Advanced Composition.Glossary of Grammatical and Rhetorical Terms

Advanced Composition.Glossary of Grammatical and Rhetorical Terms

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Advanced composition is a university-level course in expository writing beyond the first-year or level that is introductory. Also referred to as advanced writing.

“In its broadest sense,” says Gary A. Olson, “advanced composition refers to all postsecondary writing instruction over the first-year level, including courses in technical, business, and advanced expository writing, along with classes connected with writing across the curriculum. This definition that is broad usually the one adopted because of the Journal of Advanced Composition with its early years of publication” (Encyclopedia of English Studies and Language Arts, 1994).

Examples and Observations

  • “a beneficial many educators make use of the term advanced composition to refer specifically to a junior- or composition that is senior-level concerned more with writing as a whole than with how writing functions in particular disciplines.
    “It is unlikely that compositionists is ever going to reach consensus about advanced composition, nor would most teachers want some kind of monologic, universal method and course. What is certain is that advanced composition continues to grow in popularity, both among students and instructors, and it remains an active part of scholarship.”? (Gary A. Olson, “Advanced Composition.” Encyclopedia of English Studies and Language Arts, ed. by Alan C. Purves. Scholastic Press essay writer, 1994)
  • “Teaching advanced composition should become more than just a ‘harder’ freshman course. If advanced composition would be to have any viability after all, it must be founded on a theory that (1) shows how advanced composition is significantly diffent in kind from freshman composition and (2) shows how advanced composition is developmentally linked to composition that is freshman. The ‘harder’ approach achieves just the latter.”? (Michael Carter, “What Is Advanced About Advanced Composition?: A Theory of Expertise in Writing.” Landmark Essays on Advanced Composition, ed. by Gary A. Olson and Julie Drew. Lawrence Erlbaum, 1996)
  • “Students who enroll in advanced writing courses write with proficiency yet often count on formulas; their prose is full of a lot of words and weighed down with nominalizations, passives, prepositional phrases. Their writing lacks focus, details, and a sense of audience . . .. The aim of an writing that is advanced, therefore, is always to move students from proficiency to effectiveness.”? (Elizabeth Penfield, “Freshman English/Advanced Writing: How Do We Distinguish the Two?” Teaching Advanced Composition: Why andHow , ed. by Katherine H. Adams and John L. Adams. Boynton/Cook, 1991)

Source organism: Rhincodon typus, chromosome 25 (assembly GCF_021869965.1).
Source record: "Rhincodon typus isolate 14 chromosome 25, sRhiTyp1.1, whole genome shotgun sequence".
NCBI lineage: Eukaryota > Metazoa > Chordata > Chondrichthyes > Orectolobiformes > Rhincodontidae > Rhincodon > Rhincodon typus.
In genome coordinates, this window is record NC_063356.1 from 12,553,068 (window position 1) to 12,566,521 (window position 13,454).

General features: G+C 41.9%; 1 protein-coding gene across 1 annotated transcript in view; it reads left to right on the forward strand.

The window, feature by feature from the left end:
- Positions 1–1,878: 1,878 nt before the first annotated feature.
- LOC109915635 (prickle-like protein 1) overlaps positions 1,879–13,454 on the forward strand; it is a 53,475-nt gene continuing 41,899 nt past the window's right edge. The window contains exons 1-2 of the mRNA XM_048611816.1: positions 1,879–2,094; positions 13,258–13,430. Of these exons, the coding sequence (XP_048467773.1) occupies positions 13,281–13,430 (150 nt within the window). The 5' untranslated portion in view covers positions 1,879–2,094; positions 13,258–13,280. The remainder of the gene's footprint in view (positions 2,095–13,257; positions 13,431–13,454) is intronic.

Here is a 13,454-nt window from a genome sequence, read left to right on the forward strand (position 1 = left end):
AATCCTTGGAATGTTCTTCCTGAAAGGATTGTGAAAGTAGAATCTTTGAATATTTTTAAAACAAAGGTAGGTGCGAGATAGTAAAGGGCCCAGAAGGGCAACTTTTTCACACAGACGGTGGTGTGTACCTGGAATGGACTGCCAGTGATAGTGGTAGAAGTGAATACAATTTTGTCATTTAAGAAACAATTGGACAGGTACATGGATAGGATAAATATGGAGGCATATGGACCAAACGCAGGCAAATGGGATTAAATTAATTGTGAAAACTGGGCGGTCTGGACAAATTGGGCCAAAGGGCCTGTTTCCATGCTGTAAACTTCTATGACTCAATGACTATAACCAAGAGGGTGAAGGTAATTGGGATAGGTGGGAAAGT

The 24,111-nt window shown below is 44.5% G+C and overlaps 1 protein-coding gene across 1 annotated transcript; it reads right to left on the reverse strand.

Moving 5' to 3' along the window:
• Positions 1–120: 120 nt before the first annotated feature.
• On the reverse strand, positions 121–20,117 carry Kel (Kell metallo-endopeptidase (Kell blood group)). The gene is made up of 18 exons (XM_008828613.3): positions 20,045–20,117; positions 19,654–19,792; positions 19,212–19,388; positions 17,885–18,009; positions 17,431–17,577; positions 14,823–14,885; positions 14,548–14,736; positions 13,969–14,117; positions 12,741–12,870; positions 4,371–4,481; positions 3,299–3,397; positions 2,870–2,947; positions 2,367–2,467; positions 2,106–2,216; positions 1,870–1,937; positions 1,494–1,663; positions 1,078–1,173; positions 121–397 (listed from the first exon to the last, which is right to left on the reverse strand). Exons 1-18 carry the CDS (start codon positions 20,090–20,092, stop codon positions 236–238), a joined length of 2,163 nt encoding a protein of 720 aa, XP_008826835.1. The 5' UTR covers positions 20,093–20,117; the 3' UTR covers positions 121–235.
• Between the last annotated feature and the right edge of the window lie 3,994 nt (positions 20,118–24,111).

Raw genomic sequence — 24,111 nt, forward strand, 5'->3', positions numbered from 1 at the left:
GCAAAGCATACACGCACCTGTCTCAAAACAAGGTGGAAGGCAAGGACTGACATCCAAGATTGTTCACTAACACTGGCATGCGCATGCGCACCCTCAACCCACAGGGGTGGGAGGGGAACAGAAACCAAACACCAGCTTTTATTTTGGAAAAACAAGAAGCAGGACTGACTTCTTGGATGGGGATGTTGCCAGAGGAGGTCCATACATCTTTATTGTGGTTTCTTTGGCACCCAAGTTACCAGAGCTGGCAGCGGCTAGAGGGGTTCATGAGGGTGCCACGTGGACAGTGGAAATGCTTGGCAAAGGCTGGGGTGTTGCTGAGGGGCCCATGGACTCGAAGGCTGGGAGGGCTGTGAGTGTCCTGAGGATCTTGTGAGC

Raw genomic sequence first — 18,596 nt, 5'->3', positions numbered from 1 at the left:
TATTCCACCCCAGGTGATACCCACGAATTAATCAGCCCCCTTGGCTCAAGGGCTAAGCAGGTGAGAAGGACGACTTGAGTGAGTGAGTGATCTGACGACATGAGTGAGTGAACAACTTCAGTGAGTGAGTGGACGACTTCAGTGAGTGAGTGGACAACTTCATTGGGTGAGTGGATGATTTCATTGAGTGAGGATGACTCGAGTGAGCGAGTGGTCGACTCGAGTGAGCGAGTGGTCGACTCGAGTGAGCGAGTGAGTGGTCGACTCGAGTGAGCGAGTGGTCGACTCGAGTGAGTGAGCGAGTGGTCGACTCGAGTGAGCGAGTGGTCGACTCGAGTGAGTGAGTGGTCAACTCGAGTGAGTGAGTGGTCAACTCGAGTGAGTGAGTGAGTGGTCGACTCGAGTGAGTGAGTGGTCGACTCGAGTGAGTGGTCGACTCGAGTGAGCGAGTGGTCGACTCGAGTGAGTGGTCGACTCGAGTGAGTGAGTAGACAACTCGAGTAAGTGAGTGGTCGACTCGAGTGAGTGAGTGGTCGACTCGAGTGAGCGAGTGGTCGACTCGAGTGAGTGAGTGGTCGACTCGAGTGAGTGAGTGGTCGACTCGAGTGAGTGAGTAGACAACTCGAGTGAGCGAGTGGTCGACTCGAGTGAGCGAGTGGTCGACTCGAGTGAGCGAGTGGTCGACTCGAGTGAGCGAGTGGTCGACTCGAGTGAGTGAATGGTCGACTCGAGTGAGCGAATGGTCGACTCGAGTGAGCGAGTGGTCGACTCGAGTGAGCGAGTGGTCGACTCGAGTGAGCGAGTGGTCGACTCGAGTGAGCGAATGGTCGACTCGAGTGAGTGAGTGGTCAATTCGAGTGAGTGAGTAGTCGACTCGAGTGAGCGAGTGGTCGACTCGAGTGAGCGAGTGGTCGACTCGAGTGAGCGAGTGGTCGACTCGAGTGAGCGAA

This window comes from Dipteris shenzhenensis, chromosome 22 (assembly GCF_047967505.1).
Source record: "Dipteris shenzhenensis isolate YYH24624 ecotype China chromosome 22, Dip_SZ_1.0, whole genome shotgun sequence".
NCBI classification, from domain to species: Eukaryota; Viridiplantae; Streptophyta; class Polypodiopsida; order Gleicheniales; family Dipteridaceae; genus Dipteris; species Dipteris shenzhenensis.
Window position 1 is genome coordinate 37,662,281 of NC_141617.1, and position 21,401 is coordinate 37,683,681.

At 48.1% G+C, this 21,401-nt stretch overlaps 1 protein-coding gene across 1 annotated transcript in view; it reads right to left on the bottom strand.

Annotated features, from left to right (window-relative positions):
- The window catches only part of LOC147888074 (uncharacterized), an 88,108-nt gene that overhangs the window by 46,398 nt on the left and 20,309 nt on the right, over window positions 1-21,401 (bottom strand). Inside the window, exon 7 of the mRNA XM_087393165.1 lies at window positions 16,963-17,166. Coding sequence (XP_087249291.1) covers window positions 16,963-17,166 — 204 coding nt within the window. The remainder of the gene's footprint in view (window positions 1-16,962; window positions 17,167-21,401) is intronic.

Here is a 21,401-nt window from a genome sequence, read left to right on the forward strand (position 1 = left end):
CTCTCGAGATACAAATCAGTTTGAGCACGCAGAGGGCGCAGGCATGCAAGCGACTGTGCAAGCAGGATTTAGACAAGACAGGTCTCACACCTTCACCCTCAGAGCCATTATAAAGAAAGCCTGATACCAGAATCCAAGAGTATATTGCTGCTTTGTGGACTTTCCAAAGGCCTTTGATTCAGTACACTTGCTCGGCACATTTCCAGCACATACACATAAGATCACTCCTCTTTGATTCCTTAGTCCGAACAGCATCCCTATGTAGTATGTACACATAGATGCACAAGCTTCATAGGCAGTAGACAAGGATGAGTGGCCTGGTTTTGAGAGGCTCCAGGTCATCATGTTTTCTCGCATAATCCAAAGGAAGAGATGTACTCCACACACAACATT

Sites of Contention

“My advanced composition courses currently function not merely as ‘skills’ courses but also as sustained inquiries into how functions that are writingand has functioned) politically, socially, and economically on the planet. Through writing, reading, and discussion, my students and I concentrate on three ‘sites of contention’–education, technology, while the self–at which writing assumes particular importance. . . . Although relatively few students elect to write poetry within my current composition that is advanced, this indicates for me that students’ attempts at poetic composition are considerably enriched by their integration into a sustained inquiry regarding how all kinds of writing actually function on earth.”? (Tim Mayers, Rewriting Craft: Composition, Creative Writing, and the Future of English. University of Pittsburgh Press, 2005)

“for the majority of of my first eleven years at Oregon State University–the years during which I taught both first-year and advanced composition–I wrote identical course descriptions for those two composition classes. The structure that is basic of syllabi for the two classes was also similar, as were the assignments. And I also used the text that is same well . . .. Students in advanced composition wrote longer essays than first-year students, but which was the primary difference between the two courses.

“The syllabus for my fall term 1995 advanced composition class . . . Raises issues that are new. The text that follows begins with all the second paragraph for the course overview:

In this class we will discuss questions such as for instance these once we work together to be far better, self-confident, and writers that are self-conscious. As is the scenario with most composition classes, we shall function as a writing workshop–talking in regards to the writing process, working collaboratively on work with progress. But we will also inquire together by what are at stake whenever we write: we’re going to explore, this basically means, the tensions that inevitably result as soon as we want to express our ideas, to claim a place for ourselves, in along with communities which could or may well not share our assumptions and conventions. And we will look at the implications of these explorations for such concepts that are rhetorical voice and ethos.”

(Lisa S. Ede, Situating Composition: Composition Studies together with Politics of Location. Southern Illinois University Press, 2004)